On November 10, 1960, Pat was in labor and at HMH to have her baby. The Stamps' baby boy Carlos was born breech and in severe jeopardy. But the incubator and other equipment that may have saved his life were in the whites-only delivery section of the hospital. Despite a nurse's frantic dash up a back stairway with the baby to get him help, Carlos died. Pat died also in the hospital after collapsing and going into respiratory distress after hearing about Carlos. Her life would probably have been saved had she had speedier access to equipment more easily accessible to white patients.

Dealing with his grief, Stamps did what he could to mourn and celebrate Pat’s life with her family in Maryland before eventually moving back to Detroit where he remarried and started a family with his new wife Geri. Yet he remained in close contact with Pat’s mother in Maryland who also worked at HMH and continued to do so after the deaths of her daughter and grandson. He also filed a five million dollar lawsuit against the hospital, leading a hospital board member to travel to Detroit to visit him at his home in 1963. In their conversation, Stamps agreed to drop the lawsuit in exchange for HMH ending racial segregation. This occurred a year before the federal Civil Rights Act of 1964 which wiped away racial exclusions in public accommodations nationwide and around the time that Maryland passed a Public Accommodations Law to be ratified by voters in the 1964 elections (the state law lost relevancy after the federal law passed).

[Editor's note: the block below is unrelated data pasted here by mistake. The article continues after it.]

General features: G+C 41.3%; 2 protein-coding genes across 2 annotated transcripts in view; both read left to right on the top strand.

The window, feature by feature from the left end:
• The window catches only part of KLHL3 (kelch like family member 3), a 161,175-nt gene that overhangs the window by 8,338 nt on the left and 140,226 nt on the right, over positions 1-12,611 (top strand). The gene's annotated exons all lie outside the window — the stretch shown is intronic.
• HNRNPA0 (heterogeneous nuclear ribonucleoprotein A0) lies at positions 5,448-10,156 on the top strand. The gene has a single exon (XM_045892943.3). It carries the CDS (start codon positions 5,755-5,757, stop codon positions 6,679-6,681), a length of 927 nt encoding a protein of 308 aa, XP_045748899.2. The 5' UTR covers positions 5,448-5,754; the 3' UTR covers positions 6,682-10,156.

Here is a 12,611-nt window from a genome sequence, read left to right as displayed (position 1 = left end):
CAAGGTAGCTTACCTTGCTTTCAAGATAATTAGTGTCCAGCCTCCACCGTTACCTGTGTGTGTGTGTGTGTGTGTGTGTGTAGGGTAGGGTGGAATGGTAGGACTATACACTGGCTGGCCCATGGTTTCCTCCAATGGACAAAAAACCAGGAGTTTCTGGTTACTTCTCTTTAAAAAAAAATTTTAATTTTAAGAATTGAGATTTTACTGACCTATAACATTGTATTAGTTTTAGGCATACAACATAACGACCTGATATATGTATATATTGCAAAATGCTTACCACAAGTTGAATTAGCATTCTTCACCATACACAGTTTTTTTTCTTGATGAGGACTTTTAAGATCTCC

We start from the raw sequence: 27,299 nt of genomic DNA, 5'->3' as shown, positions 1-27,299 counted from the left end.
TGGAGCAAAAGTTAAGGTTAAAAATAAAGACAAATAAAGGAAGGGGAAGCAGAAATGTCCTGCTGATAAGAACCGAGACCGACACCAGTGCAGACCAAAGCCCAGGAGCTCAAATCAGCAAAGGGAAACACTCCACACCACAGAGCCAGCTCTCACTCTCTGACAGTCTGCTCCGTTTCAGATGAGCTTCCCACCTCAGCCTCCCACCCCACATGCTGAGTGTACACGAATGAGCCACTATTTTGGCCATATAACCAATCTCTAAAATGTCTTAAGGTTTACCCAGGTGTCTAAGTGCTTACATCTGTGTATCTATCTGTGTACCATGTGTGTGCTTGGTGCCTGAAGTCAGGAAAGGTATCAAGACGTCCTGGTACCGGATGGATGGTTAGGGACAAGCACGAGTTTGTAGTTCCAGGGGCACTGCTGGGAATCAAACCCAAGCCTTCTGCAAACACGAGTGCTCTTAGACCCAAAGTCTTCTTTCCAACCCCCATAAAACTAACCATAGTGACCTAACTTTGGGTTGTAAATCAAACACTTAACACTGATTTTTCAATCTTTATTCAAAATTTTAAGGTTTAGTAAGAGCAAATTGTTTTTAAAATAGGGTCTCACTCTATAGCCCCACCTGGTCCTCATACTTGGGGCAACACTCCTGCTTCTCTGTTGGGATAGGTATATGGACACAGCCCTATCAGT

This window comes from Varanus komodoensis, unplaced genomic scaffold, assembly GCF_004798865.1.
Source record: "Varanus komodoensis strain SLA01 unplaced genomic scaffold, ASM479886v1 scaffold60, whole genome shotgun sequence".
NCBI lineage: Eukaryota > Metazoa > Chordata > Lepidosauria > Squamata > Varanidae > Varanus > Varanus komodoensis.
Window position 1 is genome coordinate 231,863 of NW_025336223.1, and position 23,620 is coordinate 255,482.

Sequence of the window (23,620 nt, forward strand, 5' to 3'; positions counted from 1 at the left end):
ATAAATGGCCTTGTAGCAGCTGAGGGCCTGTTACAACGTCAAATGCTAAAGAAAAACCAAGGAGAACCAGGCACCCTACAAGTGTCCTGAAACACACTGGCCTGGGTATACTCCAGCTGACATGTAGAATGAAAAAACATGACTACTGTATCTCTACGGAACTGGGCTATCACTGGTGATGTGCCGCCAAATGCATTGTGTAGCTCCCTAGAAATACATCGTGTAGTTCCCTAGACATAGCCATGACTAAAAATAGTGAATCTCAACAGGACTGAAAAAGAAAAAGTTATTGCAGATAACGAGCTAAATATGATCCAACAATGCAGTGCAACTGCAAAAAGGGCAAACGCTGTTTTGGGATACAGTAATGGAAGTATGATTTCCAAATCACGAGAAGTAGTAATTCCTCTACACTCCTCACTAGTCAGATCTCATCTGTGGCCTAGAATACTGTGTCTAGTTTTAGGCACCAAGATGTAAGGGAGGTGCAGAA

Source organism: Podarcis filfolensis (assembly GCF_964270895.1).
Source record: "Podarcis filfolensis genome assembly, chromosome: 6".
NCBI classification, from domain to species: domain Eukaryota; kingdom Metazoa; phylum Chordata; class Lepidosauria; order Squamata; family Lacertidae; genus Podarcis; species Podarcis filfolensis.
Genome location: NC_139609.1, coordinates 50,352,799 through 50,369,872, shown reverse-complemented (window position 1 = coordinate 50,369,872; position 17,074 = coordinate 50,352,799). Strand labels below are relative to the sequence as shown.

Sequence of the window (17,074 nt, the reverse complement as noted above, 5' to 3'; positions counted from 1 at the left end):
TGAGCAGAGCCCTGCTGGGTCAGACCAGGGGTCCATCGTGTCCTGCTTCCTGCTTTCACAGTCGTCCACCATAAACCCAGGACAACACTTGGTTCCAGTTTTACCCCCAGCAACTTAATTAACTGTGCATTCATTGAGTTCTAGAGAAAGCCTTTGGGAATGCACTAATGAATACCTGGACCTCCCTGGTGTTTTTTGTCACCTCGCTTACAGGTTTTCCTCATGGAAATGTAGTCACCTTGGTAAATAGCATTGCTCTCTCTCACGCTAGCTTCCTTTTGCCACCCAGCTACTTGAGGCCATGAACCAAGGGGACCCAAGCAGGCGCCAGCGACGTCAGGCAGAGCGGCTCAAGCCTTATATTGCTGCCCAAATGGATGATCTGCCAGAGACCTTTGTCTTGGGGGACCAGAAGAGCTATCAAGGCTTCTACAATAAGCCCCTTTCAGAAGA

Stamps’ Maryland experience opened his eyes to the brutality of Jim Crow segregation, culture of racism, and American culture that he had not grasped in his earlier years. In 1967, he took a job as a janitor with the Detroit Edison Company: a job he qualified for based on tests the company made potential employees take at the time. He quickly became a union chairman at Detroit Edison. In that position he also led a group of black employees and began hearing from employees about incidents of perceived discrimination such as being denied equal opportunity for promotions. Soon, he became the lead plaintiff in a landmark federal lawsuit entitled Stamps vs. Detroit Edison Co. (1973).